United States v. Mercado-Flores

Decision Date04 June 2015
Docket NumberCrim. No. 14–466 (GAG).
Citation109 F.Supp.3d 467
Parties UNITED STATES of America, Plaintiff, v. Jorge MERCADO–FLORES, Defendant.
CourtU.S. District Court — District of Puerto Rico

Julia Meconiates, United States Attorney's Office, San Juan, PR, for Plaintiff.

Johnny Rivera–Gonzalez, San Juan, PR, Luis R. Lugo–Emanuelli, Lugo Emanuelli Law Office, Fajardo, PR, for Defendant.


GUSTAVO A. GELPÍ, District Judge.

On July 17, 2013, a federal grand jury rendered a one-count indictment that charged Defendant Jorge Mercado–Flores with the transportation of a fourteen-year- old female minor within the Commonwealth of Puerto Rico with intent to engage in criminal sexual activity, in violation of 18 U.S.C. § 2423(a). (See Case No. 13–408(GAG) at Docket No. 16.) After extensive plea negotiations, Defendant and the Government entered into a plea agreement whereby Defendant agreed to plead guilty by way of an information to violating 18 U.S.C. § 2421, the transportation of an individual, as opposed to a minor, with the intent to engage in criminal sexual activity. (See Case No. 14–466(GAG) at Docket No. 6.) Both parties agreed that the mandatory minimum of ten years imprisonment of section 2423(a) was excessive given the particular facts of this case. On July 31, 2014, the court held a change of plea hearing, whereby Defendant filed a waiver of indictment and pled guilty by way of information to 18 U.S.C. § 2421 in criminal case 14–466(GAG). (See Docket Nos. 1, 2, 6, and 7.)

Thereafter, on May 11, 2015, the court sentenced Defendant to fifty-seven months imprisonment, based on a violation of 18 U.S.C. § 2421, but reserved judgment on the following jurisdictional matter. (See id. at Docket No. 39.) The court questioned whether section 2421 applies to an offense wholly within the Commonwealth of Puerto Rico because unlike section 2423(a), which applies to acts wholly within "any commonwealth, territory or possession of the United States," section 2421 applies only to acts wholly within any "Territory, or Possession of the United States." Compare 18 U.S.C. § 2421 (transportation generally) with 18 U.S.C. § 2423(a) (transportation of minors). Accordingly, the court ordered the Government to address this paramount issue of statutory interpretation. The Government timely filed its brief, arguing that section 2421 does indeed apply to Puerto Rico because despite its commonwealth status, it remains a territory of the United States. (Docket No. 43.)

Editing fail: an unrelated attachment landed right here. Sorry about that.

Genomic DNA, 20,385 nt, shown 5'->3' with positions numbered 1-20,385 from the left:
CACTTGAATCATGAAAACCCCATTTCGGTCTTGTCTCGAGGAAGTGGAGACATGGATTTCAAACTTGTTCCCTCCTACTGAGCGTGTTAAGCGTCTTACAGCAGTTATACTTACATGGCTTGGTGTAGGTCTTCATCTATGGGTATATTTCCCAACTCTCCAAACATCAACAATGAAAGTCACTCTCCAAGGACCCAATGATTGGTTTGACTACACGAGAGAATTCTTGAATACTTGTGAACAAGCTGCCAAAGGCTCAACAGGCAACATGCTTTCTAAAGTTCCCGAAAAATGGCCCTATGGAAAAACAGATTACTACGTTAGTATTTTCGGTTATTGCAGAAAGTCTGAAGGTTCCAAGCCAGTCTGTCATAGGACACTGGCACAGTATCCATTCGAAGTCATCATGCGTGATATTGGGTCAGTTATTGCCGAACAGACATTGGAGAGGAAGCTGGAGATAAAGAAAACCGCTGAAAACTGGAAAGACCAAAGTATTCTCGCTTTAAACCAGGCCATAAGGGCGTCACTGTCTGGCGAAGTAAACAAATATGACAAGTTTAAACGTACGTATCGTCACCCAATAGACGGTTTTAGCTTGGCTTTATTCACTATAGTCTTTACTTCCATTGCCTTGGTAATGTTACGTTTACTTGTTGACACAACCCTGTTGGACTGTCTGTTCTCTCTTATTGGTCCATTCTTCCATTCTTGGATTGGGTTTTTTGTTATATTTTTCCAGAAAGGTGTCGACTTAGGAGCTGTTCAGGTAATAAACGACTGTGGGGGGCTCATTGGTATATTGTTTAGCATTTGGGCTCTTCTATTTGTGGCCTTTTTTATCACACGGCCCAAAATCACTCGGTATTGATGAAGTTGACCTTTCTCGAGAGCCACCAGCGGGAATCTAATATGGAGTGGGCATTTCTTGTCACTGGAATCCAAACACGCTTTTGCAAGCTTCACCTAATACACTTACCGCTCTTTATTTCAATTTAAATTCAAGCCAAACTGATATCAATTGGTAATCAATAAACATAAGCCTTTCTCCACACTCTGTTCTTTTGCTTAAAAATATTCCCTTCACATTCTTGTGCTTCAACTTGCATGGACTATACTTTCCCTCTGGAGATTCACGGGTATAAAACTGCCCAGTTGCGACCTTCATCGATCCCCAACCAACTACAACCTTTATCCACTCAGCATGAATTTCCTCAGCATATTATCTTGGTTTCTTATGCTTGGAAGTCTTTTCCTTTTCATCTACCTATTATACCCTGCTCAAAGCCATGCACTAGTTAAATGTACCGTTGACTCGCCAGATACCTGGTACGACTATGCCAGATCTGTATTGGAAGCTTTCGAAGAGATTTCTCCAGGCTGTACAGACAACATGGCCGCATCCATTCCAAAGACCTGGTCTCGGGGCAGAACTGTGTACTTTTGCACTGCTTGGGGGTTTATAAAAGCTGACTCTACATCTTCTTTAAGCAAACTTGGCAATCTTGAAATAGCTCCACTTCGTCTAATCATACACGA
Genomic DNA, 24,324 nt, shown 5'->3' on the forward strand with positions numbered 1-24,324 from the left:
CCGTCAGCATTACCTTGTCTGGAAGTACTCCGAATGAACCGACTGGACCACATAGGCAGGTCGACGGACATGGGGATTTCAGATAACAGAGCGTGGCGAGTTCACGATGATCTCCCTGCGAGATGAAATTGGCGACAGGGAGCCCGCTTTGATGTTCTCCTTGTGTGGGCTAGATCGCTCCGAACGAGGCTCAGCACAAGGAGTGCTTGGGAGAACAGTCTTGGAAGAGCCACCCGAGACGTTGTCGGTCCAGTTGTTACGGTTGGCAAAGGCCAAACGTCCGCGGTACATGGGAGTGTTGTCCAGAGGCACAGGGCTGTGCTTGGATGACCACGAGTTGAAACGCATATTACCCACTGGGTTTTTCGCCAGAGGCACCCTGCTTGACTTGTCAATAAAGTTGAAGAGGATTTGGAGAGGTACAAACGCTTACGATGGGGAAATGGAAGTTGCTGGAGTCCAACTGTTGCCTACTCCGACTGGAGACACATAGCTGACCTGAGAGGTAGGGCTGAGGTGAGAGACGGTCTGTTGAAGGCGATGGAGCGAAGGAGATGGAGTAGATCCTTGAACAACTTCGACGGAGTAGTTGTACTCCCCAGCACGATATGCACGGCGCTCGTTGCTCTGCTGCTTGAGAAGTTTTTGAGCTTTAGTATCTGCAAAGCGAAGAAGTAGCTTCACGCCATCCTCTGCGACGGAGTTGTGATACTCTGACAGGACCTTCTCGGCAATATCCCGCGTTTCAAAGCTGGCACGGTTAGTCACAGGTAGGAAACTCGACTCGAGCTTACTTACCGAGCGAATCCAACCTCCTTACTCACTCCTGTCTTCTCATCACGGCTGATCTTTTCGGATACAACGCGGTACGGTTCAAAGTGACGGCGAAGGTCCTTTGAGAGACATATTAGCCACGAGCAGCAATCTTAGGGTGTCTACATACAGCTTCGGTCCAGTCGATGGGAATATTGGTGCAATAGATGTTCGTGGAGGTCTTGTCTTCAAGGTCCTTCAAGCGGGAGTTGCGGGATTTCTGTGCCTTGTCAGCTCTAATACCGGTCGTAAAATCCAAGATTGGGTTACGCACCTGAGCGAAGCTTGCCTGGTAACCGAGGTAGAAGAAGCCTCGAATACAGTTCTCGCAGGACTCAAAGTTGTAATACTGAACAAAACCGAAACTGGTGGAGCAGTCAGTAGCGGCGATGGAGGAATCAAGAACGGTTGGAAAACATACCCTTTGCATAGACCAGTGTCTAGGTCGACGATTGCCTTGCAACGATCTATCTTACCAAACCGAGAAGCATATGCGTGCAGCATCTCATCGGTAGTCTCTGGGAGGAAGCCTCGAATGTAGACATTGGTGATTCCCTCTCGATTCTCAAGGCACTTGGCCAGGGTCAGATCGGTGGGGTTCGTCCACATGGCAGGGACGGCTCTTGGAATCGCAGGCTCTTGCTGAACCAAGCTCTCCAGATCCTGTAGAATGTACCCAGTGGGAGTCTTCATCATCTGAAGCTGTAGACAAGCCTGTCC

Upon reviewing the Government's arguments, interpreting the applicable statutes along with the history of the unique relationship between the United States and the Commonwealth of Puerto Rico, and adhering to binding judicial precedent, the court hereby holds that 18 U.S.C. § 2421, which makes it a federal crime to transport any individual within the intent to engage in criminal sexual activity "in interstate or foreign commerce, or in any Territory or Possession of the United States," does not apply to a purely intrastate criminal act committed within the Commonwealth of Puerto Rico. Accordingly, the Judgment at Docket No. 44 is hereby VACATED.

I. Discussion
A. Background of the Underlying Penal Statute